Have you ever planned a trip to Walt Disney World with your children and also included your parents or in-laws? For some families, this might be a no-brainer while others may need some time to weigh the pros and cons.
WDW, in all of its wonder and majesty, can bring out the best or the worst in anyone. As it goes with anything, what’s best for one family is different for the next. Allow the grandparents’ age and ability and family relationships to shape your plans and expectations. Here are a few things to consider prior to a multi-generational trip.
- Physical limitations. Older guests might have a hard time keeping up. Be prepared to go at a slower pace or make sure that the grandparents know that you might want or need to split up at times. You don’t want to hurt their feelings by taking off without them, but you also don’t want to resent them for slowing you down.
- Control. Who is in charge of time management and the schedule? Or does your family prefer to wing it? Like I mentioned before, Disney can bring personality traits to the surface. It’s hot, you’re tight on time, and everyone wants to go in a different direction. Someone needs to be able to take control and lead the group one way or another. If there are too many leaders in the group, it can get uncomfortable. If it’s best to have a touring plan ahead of time, so be it. If the grandparents aren’t interested in being on a tight schedule, make sure they are okay with meeting up after everyone has hit all their must-see attractions.
- Don’t expect too much. If you’re inviting the grandparents along for fun, don’t expect them to be there to work for you. Unless they offer to watch the kids so that you can enjoy an adults-only night out at Disney Springs, don’t expect it and don’t ask. Disney is exhausting and the grandparents might need a break at night, not a babysitting job.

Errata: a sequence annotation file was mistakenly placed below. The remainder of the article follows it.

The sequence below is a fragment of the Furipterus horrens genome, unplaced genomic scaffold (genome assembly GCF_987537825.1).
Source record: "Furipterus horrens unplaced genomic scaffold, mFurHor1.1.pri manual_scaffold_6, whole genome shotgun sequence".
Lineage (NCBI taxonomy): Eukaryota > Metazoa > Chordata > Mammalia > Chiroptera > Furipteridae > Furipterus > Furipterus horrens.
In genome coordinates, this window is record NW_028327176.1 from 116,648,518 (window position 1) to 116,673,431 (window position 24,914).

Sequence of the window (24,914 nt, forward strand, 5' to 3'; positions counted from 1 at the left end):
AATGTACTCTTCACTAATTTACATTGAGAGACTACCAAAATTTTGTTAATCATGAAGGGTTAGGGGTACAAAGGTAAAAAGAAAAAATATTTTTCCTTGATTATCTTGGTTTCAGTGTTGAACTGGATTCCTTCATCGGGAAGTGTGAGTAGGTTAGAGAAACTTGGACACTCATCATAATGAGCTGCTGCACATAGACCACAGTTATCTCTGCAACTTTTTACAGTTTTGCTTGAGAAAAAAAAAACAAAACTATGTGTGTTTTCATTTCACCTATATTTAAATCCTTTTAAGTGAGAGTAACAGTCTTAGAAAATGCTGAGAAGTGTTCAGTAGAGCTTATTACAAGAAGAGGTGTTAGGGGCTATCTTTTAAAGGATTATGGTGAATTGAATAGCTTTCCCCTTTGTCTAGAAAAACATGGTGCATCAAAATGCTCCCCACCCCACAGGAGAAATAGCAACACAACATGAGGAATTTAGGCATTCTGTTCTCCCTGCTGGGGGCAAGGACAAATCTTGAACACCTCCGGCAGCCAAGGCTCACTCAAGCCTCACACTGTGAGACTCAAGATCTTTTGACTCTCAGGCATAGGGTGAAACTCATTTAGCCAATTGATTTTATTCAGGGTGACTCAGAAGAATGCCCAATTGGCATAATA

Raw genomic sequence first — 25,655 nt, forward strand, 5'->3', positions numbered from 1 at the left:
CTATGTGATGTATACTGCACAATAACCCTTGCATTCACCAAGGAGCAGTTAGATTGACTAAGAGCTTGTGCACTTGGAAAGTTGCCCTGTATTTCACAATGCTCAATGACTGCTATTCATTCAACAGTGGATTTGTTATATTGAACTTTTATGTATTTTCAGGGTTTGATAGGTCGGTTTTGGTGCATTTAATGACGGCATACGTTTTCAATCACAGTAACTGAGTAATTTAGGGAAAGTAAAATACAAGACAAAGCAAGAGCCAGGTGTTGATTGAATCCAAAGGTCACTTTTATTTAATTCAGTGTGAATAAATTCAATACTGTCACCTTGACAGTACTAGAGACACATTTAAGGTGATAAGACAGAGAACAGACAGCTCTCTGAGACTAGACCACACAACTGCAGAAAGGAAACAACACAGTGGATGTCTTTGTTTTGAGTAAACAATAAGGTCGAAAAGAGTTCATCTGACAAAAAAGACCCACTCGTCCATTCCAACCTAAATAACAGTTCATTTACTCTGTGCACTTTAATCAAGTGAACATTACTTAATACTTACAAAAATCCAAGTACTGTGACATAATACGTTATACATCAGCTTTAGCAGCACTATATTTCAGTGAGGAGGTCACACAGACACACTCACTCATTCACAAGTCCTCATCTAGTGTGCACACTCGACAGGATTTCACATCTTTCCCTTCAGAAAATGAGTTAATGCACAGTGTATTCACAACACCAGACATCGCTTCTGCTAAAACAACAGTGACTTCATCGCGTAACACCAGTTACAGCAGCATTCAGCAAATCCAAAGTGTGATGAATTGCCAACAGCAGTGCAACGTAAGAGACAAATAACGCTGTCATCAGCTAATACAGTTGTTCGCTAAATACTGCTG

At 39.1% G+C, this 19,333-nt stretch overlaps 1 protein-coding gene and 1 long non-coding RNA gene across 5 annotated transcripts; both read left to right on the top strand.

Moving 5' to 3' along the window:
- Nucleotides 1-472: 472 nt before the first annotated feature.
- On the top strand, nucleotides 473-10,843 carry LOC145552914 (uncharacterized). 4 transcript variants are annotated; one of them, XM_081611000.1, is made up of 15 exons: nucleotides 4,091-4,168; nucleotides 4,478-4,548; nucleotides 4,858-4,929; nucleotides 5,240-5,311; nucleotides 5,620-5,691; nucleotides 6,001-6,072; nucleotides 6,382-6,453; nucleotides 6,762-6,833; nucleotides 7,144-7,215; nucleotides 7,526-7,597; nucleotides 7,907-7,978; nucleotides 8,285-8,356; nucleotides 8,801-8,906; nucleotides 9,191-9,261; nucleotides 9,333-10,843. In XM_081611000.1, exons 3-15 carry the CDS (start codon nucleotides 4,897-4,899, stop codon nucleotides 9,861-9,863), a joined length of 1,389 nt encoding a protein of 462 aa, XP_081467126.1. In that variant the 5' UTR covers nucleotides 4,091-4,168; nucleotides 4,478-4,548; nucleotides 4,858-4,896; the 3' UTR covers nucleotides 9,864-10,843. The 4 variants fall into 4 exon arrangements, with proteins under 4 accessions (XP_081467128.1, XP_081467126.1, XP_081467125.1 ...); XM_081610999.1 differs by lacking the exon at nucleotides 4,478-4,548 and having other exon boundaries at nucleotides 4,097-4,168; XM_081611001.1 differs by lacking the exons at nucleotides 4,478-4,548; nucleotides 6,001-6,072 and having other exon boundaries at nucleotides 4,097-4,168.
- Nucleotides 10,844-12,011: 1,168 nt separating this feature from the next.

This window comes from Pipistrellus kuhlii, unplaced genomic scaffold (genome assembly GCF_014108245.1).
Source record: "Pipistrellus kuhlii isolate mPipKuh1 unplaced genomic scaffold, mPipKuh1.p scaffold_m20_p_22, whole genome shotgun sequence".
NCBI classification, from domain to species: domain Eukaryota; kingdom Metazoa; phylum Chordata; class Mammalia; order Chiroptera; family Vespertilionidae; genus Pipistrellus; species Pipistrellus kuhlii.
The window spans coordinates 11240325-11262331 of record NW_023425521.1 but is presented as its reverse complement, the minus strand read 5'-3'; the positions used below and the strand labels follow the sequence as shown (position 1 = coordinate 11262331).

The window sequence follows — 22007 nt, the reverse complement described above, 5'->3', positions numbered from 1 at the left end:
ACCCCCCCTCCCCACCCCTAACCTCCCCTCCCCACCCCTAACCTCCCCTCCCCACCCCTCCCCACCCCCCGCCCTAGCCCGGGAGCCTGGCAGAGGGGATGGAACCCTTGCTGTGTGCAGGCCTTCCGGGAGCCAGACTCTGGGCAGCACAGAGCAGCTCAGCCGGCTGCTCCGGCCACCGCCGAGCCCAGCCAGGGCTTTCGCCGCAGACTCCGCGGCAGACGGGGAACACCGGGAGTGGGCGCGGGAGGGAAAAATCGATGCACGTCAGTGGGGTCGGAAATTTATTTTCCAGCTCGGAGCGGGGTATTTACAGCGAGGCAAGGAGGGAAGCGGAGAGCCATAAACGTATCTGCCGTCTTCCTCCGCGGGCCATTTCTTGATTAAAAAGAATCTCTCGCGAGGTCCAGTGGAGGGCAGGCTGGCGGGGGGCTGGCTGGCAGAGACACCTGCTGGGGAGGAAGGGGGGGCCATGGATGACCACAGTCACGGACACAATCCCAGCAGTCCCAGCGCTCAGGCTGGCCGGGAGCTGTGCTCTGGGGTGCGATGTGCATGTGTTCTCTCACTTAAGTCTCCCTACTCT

- Food preferences. Are your kids picky? What about your parents or in-laws? Are your winging it or planning all your meals in advance? The last thing you want to do is stand around, hot and hungry, debating over what sounds good. Try to have a general idea of what food locations would be crowd-pleasing for your party.
- Memories with the kids. In the hustle and bustle, make sure to make time for magical memories. If the grandparents are up for it, plan on them doing some special attractions with the kids. Take pictures and print them. Give them as gifts to the grandparents and display them for the children. Pictures with Grandma and Grandpa riding Dumbo or standing in front of Cinderella Castle are irreplaceable.
Our first family trip to Walt Disney World included my family of four, 3 grandparents, and my kids’ aunt, uncle, and first cousin. Coordinating for 10 people was challenging at times but we were able to maintain flexibility and understanding. We ended up spending a fair amount of time as a large group as well as splitting up to do our own thing. Not knowing if such an epic vacation will ever happen again, these are memories that my family will treasure forever.
Candice was raised in east Tennessee. While in college, her best friend dragged her to a Walt Disney World College Program recruiting session at the University of Tennessee and the rest is Disney history. In the Fall of 1999, Candice became a quick service food hostess for Sunset Ranch Market and Fantasmic at Disney-MGM Studios – or what is now known as Disney’s Hollywood Studios. While soaking up her time as a cast member, she met Ryan, a neighbor and a fellow college programmer who worked as a custodial host at Epcot. Four years later, Candice moved to the Midwest and married that boy from across the hall. They now live in Greenwood, Indiana with their two little boys. The Disney-loving foursome took their first family trip to The Happiest Place on Earth in 2013 and Candice is eagerly planning their return. Candice also works full-time at a community mental health center and enjoys taking photographs and blogging at Mommy in the Midwest.